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Inhale as much air as you possibly can on each inhale. Allow the air to travel from your belly up to your chest and head. Fill the lungs completely.
Exhale quickly through the mouth and leave some air in the lungs. Keep around 20% of each breath in your lungs on each exhale.
If you feel light-headed at any point, stop immediately. Use this pattern once or twice a day maximum. Always be sure to balance out energizing patterns with relaxing patterns.
By increasing blood oxygenation, this breathing technique triggers the release of several hormones that increase feelings of alertness and focus: epinephrine and cortisol. Cortisol in high amounts can be dangerous, so it’s important to use this pattern in moderation.
Mouths are for eating, noses are for breathing. Nose breathing leads to warmer, cleaner air, which helps prevent allergies and illness. It is also up to 18% more efficient than mouth breathing and leads to a 6x increase in nitric oxide. Benefits of nitric oxide include:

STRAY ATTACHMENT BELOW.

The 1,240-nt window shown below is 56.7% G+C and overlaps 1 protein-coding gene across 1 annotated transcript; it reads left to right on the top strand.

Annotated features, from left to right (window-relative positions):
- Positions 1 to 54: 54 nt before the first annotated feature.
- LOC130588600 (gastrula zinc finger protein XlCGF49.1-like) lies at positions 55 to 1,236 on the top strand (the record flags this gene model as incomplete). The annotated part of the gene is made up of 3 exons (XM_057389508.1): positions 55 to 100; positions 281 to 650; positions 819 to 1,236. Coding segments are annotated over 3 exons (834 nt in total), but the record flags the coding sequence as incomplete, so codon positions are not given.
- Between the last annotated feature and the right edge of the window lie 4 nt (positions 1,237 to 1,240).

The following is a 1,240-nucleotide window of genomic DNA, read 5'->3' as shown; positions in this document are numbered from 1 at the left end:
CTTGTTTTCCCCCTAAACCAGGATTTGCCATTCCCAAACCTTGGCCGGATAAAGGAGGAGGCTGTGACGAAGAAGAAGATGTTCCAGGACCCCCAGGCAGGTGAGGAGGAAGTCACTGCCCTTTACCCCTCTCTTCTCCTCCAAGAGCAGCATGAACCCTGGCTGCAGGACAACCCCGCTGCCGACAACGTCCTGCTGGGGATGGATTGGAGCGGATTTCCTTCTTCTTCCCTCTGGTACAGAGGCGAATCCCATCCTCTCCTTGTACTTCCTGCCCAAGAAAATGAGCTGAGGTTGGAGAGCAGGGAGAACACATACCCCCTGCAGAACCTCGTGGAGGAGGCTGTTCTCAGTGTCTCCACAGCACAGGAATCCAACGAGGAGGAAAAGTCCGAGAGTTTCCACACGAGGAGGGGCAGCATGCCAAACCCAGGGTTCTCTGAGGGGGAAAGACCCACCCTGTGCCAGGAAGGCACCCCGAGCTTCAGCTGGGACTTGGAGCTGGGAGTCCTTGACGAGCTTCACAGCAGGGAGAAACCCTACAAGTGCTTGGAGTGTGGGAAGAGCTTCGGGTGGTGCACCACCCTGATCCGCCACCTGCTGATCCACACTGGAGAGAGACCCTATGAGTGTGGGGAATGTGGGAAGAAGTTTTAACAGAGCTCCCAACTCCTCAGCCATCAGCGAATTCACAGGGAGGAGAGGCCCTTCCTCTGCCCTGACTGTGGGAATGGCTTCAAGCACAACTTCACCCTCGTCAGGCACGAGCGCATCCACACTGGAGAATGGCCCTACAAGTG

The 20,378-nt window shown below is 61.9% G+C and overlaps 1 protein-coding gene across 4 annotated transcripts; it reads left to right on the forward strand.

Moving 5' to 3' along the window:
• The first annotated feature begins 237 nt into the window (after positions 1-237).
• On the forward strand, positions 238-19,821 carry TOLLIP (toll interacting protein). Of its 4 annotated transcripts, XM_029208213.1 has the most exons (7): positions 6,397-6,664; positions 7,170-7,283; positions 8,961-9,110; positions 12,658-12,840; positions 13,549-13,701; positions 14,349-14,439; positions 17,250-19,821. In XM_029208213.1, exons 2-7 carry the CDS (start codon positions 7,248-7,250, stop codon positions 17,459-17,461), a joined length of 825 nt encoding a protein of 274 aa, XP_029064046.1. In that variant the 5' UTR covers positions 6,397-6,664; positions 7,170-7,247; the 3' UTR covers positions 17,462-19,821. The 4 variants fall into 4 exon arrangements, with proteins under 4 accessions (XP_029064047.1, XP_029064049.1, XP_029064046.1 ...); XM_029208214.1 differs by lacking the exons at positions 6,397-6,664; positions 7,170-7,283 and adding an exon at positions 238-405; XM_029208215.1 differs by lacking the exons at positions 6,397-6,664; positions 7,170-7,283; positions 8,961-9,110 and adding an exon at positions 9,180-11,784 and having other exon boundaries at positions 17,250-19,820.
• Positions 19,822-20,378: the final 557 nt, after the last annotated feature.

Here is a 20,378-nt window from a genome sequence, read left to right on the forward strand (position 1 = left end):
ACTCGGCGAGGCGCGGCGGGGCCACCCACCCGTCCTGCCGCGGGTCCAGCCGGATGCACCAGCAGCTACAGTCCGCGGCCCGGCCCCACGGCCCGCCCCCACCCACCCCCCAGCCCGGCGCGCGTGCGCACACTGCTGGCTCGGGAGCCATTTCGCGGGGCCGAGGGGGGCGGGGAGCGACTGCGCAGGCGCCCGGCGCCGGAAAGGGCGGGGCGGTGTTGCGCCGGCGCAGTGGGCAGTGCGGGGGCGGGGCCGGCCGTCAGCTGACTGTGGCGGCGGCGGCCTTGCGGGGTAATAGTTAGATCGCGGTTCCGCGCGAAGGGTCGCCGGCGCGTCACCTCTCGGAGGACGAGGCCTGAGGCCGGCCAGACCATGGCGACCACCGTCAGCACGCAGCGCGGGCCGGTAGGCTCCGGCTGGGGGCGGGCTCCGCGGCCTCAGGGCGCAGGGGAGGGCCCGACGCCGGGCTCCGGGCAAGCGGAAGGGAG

Diaphragmatic (belly) breathing is up to 7x more efficient than chest breathing when it comes to oxygen delivery. Allow the belly to rise on each inhale for optimal results.
After 10-15 rounds of this technique, hold the breath for an added boost. Full breaths followed by intermittent breath holds have been shown to improve immunity, decrease stress and improve performance (Source).
The full 5-second inhale followed by a short 2 second exhale increases blood oxygen levels. When blood oxygen levels increase, the body begins to prepare for action. It releases epinephrine, a hormone that helps you feel energized and alert. Because epinephrine is a stress hormone, this pattern should be used in moderation and only when you need it. Balance it with other relaxing patterns like our Stress & Anxiety technique or Box Breathing.
Other Sources: Breath by James Nestor and Oxygen Advantage by Patrick McKeown.